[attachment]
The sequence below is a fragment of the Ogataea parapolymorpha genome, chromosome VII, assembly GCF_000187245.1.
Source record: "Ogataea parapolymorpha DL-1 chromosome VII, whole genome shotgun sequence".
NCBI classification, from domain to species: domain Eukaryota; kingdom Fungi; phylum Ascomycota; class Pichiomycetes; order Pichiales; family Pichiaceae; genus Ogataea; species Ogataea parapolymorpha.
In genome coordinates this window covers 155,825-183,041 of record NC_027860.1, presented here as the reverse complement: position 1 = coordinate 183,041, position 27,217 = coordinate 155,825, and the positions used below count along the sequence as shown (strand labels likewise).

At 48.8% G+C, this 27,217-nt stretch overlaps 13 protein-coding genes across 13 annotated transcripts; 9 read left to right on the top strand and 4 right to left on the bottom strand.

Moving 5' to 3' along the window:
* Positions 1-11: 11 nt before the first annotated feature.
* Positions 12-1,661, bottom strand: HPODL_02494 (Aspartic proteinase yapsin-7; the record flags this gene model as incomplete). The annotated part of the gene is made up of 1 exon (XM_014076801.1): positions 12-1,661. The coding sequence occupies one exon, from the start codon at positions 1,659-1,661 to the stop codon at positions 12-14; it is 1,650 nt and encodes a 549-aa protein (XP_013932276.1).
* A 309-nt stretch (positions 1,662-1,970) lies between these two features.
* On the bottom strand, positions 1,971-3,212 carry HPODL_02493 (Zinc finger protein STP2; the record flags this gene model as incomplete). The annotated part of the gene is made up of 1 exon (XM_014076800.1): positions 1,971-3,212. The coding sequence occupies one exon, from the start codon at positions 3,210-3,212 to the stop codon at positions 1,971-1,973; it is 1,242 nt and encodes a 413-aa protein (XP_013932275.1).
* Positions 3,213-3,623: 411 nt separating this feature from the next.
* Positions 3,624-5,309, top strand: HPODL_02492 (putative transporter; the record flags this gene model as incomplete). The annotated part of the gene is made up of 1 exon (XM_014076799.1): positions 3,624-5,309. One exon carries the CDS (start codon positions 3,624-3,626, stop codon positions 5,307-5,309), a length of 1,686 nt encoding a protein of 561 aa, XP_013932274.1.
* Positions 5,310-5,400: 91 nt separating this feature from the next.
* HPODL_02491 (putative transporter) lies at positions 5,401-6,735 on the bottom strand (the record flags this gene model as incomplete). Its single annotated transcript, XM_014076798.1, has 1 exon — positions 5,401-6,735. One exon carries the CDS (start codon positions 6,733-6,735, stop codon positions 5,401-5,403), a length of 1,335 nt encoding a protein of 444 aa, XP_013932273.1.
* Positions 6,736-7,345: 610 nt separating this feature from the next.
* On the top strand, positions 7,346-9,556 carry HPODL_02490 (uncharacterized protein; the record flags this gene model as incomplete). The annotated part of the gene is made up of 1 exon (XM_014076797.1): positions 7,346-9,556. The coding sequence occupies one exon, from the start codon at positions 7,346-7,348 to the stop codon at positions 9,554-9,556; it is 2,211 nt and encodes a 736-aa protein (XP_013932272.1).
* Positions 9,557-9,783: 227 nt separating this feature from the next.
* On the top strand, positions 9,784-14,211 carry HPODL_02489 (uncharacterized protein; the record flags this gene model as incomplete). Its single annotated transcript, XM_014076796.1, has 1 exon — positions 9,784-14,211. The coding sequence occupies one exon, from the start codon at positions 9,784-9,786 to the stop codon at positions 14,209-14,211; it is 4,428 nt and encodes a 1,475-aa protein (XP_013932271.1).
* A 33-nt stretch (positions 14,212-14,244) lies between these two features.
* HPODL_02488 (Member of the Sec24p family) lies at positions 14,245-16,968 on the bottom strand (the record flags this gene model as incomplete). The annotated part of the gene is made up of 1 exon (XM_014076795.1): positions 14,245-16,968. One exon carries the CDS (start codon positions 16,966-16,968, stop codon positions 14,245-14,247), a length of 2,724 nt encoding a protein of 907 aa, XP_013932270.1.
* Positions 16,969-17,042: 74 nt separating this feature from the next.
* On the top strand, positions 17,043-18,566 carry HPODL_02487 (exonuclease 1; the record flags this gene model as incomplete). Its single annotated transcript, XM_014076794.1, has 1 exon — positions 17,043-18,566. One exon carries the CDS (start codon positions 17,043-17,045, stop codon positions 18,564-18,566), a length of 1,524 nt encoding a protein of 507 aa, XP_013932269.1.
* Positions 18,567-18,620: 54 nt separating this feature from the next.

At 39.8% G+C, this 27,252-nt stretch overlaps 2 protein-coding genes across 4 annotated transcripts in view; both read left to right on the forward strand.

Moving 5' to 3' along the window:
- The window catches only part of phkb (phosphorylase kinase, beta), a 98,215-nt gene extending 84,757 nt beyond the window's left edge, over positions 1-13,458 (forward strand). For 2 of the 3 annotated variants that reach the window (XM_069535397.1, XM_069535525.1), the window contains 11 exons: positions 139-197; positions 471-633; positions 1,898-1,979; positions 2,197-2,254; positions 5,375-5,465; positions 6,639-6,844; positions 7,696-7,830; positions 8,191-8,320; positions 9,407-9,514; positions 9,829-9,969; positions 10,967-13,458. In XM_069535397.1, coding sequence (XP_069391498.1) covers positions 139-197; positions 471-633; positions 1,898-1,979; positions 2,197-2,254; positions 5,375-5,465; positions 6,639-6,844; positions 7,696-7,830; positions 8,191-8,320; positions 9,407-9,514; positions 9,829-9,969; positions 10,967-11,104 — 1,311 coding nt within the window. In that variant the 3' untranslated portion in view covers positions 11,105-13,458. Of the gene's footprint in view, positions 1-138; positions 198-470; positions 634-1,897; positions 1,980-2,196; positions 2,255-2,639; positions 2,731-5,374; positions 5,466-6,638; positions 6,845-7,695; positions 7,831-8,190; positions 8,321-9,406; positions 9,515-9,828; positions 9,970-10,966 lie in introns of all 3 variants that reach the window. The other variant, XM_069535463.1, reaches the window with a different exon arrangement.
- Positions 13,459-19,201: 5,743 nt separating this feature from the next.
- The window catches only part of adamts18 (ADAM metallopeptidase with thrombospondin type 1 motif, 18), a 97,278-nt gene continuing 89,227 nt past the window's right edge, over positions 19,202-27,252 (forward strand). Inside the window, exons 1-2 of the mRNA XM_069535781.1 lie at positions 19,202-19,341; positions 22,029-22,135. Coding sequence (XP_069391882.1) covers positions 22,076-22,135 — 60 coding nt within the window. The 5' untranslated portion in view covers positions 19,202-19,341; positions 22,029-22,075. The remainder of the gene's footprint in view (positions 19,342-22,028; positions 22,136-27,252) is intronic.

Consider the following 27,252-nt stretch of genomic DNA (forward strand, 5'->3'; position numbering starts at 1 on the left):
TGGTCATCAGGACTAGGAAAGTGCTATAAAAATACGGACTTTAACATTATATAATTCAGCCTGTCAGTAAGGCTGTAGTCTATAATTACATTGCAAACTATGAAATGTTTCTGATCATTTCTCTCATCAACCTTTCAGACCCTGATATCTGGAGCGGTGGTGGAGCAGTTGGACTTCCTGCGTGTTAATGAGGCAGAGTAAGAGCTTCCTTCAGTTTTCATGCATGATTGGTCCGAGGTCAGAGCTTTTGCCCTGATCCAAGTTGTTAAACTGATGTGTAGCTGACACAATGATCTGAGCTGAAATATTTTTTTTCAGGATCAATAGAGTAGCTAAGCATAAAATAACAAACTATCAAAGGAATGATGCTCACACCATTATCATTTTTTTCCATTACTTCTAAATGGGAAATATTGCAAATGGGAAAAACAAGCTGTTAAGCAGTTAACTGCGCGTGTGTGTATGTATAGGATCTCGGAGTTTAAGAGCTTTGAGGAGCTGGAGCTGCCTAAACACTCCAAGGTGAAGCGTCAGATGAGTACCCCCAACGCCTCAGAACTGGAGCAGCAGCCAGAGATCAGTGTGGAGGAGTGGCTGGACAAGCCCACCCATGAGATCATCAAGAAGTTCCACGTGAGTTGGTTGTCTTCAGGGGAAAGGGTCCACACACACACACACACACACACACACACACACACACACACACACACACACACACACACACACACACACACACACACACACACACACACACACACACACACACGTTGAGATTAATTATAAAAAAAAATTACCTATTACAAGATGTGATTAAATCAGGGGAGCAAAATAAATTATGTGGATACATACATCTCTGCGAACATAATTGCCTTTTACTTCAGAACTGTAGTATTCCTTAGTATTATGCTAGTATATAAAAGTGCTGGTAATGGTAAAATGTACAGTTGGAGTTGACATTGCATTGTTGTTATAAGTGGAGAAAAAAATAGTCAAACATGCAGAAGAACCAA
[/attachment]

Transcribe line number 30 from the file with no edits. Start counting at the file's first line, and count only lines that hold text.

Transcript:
TGGTCATCAGGACTAGGAAAGTGCTATAAAAATACGGACTTTAACATTATATAATTCAGCCTGTCAGTAAGGCTGTAGTCTATAATTACATTGCAAACTATGAAATGTTTCTGATCATTTCTCTCATCAACCTTTCAGACCCTGATATCTGGAGCGGTGGTGGAGCAGTTGGACTTCCTGCGTGTTAATGAGGCAGAGTAAGAGCTTCCTTCAGTTTTCATGCATGATTGGTCCGAGGTCAGAGCTTTTGCCCTGATCCAAGTTGTTAAACTGATGTGTAGCTGACACAATGATCTGAGCTGAAATATTTTTTTTCAGGATCAATAGAGTAGCTAAGCATAAAATAACAAACTATCAAAGGAATGATGCTCACACCATTATCATTTTTTTCCATTACTTCTAAATGGGAAATATTGCAAATGGGAAAAACAAGCTGTTAAGCAGTTAACTGCGCGTGTGTGTATGTATAGGATCTCGGAGTTTAAGAGCTTTGAGGAGCTGGAGCTGCCTAAACACTCCAAGGTGAAGCGTCAGATGAGTACCCCCAACGCCTCAGAACTGGAGCAGCAGCCAGAGATCAGTGTGGAGGAGTGGCTGGACAAGCCCACCCATGAGATCATCAAGAAGTTCCACGTGAGTTGGTTGTCTTCAGGGGAAAGGGTCCACACACACACACACACACACACACACACACACACACACACACACACACACACACACACACACACACACACACACACACACACACACACACACACACACACACGTTGAGATTAATTATAAAAAAAAATTACCTATTACAAGATGTGATTAAATCAGGGGAGCAAAATAAATTATGTGGATACATACATCTCTGCGAACATAATTGCCTTTTACTTCAGAACTGTAGTATTCCTTAGTATTATGCTAGTATATAAAAGTGCTGGTAATGGTAAAATGTACAGTTGGAGTTGACATTGCATTGTTGTTATAAGTGGAGAAAAAAATAGTCAAACATGCAGAAGAACCAA